The Cradle of Humankind was declared a World Heritage Site by UNESCO in 1999. It is about 50 km North West of Johannesburg, South Africa in the Gauteng province. This site currently occupies 47,000 hectares (180 sq mi) and it contains a complex of limestone caves.
The Sterkfontein Caves contain the discovery of a 2.3-million-year-old fossil Australopithecus Africanus (nicknamed “Mrs. Ples”), found in 1947 by Robert Broom and John T. Robinson. The find helped corroborate the 1924 discovery of the juvenile Australopithecus africanus skull, “Taung Child”, by Raymond Dart, at Taung in the North West Province of South Africa, where excavations still continue.
Nearby the site, but not in the site, the Rising Star Cave system contains the Dinaledi Chamber (chamber of stars) in which were discovered fifteen fossil skeletons of an extinct species, provisionally named Homo Naledi.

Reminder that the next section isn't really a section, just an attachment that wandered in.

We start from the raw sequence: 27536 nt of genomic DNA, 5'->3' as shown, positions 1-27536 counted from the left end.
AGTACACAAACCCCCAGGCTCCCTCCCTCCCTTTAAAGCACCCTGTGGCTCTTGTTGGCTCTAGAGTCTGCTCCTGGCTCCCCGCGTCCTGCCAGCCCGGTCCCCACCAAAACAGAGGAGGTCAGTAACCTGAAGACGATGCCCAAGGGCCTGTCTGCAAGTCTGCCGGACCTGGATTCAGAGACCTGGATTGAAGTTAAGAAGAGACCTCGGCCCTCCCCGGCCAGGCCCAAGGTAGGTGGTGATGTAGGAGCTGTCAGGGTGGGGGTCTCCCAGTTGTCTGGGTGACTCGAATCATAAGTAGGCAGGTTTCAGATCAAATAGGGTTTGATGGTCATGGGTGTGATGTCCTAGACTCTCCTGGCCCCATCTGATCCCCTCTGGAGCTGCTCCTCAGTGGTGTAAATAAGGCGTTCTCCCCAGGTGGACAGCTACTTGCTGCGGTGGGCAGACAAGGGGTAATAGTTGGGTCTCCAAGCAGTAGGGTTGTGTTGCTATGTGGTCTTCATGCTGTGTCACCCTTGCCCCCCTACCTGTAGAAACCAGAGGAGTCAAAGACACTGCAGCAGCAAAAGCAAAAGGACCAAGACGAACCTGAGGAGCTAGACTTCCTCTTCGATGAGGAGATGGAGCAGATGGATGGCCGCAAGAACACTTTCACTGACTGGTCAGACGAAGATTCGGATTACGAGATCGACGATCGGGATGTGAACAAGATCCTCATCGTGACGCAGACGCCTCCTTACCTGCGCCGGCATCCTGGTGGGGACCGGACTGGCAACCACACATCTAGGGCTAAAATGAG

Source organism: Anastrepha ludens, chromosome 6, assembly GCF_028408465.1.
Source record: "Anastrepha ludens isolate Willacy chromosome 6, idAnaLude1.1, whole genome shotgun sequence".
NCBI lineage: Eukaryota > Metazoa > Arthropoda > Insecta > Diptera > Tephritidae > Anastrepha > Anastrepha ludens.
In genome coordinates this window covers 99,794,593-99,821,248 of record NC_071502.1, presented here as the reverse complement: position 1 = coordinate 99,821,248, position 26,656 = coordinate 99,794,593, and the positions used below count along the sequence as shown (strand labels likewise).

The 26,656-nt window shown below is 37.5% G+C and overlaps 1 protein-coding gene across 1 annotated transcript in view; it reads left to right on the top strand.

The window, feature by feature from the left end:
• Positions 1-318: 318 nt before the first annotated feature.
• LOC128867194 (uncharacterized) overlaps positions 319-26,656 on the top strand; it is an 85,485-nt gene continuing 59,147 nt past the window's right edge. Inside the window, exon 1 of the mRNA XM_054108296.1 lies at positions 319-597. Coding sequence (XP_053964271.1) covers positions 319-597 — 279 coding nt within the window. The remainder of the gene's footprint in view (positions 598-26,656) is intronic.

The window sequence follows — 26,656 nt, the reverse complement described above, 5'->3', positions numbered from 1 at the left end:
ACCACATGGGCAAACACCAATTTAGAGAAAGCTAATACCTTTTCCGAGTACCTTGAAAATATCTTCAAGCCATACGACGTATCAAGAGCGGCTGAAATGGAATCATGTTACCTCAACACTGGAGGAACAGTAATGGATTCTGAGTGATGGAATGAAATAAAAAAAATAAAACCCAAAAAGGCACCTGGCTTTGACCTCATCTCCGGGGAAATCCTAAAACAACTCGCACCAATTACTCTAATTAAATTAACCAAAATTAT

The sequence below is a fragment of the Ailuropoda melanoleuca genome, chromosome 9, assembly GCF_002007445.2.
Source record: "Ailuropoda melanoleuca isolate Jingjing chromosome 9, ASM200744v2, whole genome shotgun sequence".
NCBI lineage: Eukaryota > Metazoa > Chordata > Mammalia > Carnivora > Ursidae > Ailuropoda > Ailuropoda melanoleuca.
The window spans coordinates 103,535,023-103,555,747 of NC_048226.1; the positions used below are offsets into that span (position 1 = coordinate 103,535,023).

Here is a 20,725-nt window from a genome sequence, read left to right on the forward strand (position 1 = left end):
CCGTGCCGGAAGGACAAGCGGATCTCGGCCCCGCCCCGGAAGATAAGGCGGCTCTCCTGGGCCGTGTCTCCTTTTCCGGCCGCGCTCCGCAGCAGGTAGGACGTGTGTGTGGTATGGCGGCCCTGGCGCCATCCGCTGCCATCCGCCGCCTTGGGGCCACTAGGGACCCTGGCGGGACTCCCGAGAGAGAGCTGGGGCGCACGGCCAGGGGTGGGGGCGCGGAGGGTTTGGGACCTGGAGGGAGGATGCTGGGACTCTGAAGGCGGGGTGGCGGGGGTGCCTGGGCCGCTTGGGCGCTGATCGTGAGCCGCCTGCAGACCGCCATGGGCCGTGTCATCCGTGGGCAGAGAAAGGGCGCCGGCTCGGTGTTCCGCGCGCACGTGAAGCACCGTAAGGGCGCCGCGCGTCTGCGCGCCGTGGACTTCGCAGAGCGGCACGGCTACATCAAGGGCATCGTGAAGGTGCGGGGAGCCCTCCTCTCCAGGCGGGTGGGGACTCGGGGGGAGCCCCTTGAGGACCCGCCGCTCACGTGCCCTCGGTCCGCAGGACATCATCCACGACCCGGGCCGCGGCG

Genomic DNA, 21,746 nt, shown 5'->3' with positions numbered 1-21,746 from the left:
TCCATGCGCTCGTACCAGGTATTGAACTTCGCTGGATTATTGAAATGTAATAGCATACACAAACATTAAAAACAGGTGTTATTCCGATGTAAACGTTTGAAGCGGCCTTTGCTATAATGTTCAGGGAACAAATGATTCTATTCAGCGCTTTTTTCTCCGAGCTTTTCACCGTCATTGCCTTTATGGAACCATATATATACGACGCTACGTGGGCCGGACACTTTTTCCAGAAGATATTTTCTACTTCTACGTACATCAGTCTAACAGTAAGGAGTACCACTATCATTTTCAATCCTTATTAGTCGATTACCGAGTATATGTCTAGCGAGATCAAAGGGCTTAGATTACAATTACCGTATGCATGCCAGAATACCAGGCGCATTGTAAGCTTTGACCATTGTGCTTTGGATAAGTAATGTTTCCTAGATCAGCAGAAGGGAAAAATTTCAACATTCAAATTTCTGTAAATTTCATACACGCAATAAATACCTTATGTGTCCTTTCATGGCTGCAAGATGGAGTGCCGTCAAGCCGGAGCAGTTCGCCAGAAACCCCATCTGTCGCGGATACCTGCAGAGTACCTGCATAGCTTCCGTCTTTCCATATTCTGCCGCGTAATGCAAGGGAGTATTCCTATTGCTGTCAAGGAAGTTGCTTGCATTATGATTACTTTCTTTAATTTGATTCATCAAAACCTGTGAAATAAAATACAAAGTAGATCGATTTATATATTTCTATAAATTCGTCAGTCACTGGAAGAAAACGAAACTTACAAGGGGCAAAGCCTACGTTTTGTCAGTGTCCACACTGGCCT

Sterkfontein alone has produced more than a third of early hominid fossils ever found prior to 2010. The Dinaledi Chamber contains over 1500 fossils, the most extensive discovery of a single hominid species ever found in Africa.
Geolocation
27° 26' 60", -25° 33'
Further Reading

https://www.sahistory.org.za/topic/cradle-humankind

https://www.maropeng.co.za/news/entry/the_sediba_discovery

https://www.maropeng.co.za/content/page/fossil-sites-in-the-cradle-of-humankind